by Barbara Merrill, ANCOR CEO
I hope you’re managing a little time off to breathe this summer. I’m hearing from many of you that you aren’t, or more aptly, you unfortunately cannot, as there is too much going on. ANCOR staff is there with you. Although I’m encouraging our staff to take time when they can, this virus is not tired and our members’ needs are vast. Reopening strategies are the hot topic, Congress has yet to pass another COVID-19 relief package, retainer payments are expiring unless CMS extends them, and still many of you have not accessed money from the CARES Act-authorized Public Health & Social Services Emergency Fund.
How are you taking care of yourself? How are you supporting your staff to take care of themselves? What are you learning about your style of leadership, and if you are adjusting it, how’s it working out?
All of that has been on my mind in a deep and unavoidable way.
At ANCOR, we were privileged to take our staff remote right from the start, and while we’ve all been remarkably pleased by how well it has worked out, it also comes with its challenges. It’s especially hard for our staff with small children at home, but they have all risen to the challenge beautifully — including the kids! I personally miss working side-by-side with our people; not being able to pop into someone’s office when the impulse strikes is extra hard for extroverts like me. I also find it hard to read people’s body language through Zoom meetings and other video conferences. I’ve felt “at sea” a bit in not having the usual tools to gauge if people are really okay, or if they’re at their breaking points.
All that prompted Gabrielle Sedor, our COO, and I to engage a consulting firm to work with us—via Zoom of course—to learn how best to work with each other. Long story short, we have a lot more owls than beavers, foxes and dolphins. I’m still pondering what that means, but I’m hearing staff thought that the exercises to identify ourselves as one of the animals was insightful, informative and fun. I personally loved it, and may now have to reread Harry Potter. In all seriousness, I highly recommend the consultants (FosterHicks), who did an excellent job, particularly given the subject matter and medium. We owe a thank you to our Iowa association, which featured FosterHicks at their conference last year, for getting them on our radar.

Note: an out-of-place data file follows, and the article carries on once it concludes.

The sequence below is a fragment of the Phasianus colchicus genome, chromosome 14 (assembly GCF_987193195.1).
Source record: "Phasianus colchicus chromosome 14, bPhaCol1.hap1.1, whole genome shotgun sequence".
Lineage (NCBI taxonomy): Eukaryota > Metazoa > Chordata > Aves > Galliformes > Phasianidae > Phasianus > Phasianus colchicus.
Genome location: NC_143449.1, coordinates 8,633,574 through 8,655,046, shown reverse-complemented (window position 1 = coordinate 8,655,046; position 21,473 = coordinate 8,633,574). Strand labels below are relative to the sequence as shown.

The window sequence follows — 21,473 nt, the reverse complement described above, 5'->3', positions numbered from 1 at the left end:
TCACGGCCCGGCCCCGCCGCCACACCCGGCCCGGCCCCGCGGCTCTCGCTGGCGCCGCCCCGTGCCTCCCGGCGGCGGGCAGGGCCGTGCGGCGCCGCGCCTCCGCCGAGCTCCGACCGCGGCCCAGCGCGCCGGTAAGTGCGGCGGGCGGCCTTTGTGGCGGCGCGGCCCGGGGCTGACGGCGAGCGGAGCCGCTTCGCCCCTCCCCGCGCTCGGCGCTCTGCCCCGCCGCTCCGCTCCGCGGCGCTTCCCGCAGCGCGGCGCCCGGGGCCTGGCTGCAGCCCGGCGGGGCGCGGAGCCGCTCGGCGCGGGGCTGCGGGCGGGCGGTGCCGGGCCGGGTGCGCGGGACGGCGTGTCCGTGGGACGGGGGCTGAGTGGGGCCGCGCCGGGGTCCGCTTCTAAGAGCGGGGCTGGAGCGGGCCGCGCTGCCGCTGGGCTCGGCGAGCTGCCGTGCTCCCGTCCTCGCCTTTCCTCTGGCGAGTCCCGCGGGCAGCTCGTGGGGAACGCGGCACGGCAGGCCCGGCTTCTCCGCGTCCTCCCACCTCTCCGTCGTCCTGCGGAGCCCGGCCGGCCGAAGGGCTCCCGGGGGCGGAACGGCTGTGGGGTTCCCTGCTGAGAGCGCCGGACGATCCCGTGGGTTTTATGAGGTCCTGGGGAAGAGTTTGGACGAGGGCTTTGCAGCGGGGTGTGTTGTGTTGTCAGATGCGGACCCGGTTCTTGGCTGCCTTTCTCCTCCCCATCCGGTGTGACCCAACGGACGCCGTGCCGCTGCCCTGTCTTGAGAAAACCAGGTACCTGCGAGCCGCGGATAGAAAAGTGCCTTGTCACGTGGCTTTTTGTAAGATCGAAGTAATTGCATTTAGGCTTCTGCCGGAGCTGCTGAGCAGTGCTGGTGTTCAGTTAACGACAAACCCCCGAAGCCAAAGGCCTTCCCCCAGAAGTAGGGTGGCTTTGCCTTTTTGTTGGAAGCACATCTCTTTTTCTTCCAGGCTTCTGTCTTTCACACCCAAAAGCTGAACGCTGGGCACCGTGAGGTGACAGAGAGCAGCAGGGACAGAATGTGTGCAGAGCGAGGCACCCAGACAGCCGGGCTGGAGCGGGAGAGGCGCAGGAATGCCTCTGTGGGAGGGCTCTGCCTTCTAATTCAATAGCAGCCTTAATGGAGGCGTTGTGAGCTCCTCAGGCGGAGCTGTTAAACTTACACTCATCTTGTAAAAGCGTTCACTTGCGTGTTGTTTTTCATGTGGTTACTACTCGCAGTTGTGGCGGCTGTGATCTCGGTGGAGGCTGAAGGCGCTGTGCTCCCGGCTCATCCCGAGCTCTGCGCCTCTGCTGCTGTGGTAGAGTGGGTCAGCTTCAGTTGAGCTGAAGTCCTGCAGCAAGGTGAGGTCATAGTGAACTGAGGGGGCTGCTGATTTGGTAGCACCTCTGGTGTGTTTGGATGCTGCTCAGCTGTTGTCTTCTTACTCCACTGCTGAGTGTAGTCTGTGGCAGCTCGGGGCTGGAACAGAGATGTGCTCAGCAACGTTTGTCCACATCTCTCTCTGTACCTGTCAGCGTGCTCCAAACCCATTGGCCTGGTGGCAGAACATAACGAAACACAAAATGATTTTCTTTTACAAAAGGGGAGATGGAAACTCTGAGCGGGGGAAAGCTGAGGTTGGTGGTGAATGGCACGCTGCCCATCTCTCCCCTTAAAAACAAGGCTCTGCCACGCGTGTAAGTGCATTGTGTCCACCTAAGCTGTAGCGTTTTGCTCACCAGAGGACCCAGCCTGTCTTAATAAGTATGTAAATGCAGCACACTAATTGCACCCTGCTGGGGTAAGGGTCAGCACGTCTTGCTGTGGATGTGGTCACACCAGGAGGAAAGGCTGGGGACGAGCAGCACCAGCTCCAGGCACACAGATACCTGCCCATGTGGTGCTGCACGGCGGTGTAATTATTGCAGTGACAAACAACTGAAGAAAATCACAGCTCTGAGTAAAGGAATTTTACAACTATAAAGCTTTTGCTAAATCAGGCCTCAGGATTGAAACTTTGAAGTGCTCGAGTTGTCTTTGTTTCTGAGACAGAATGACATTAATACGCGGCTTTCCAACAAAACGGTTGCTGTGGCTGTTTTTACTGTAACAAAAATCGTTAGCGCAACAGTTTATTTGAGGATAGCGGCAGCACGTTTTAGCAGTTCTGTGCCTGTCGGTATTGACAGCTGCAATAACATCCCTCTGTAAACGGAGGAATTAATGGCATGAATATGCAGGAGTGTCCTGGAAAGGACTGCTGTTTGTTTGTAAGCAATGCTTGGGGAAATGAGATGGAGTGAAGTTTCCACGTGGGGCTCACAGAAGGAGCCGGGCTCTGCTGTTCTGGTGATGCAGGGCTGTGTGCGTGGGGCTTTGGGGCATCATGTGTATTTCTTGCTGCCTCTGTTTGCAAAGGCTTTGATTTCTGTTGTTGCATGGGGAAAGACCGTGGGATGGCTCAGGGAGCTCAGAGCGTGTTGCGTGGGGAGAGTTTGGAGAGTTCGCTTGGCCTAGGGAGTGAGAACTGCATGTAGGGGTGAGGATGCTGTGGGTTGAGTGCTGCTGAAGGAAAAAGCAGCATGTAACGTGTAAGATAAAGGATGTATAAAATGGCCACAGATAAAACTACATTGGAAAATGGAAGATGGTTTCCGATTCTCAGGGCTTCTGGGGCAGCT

For those of you familiar with this exercise (and me), it probably won’t surprise you that apparently, I am a dolphin. (So why is being “at sea” so unsettling?) I learned that dolphins are all about connection and collaborations, and we love to keep it moving. But we also have another side: In the instance that our pod is threatened by a shark, we team up and attack it. Unfortunately, throughout these times there have been a lot of shark attacks, but us dolphins must continue to do what dolphins do!
Even though I’m working remotely in Maine, and at a place I typically reserve for vacation, I know that these times demand change. At first I saw it as an epic fail, until I realized it wasn’t. There will be time to unplug and completely refresh, but it’s certainly not now. The pace is nowhere near as relentless as it was for the first months of the pandemic, but I’m taking other steps to take care of myself and learn how to support our staff to do the same.
I’m a fan of the author Anne Lamott, and she often refers to the need for “radical self-care.” For Anne, that can be eating an entire plate of chocolate chip cookies, but more frequently it’s about service to others. Oh, and naps. She’s really into naps. (Easy for her, she’s a self-employed author!)
With all of this on my mind, I am interested in hearing about how you engage in self-care. There is so much expected of you, always, but in particular right now. How are you managing the emotions, fears and expectations of your staff, the individuals you support and their families? How about your own? Drop me a line; I’d love to hear from you, especially if you also have a staff full of owls!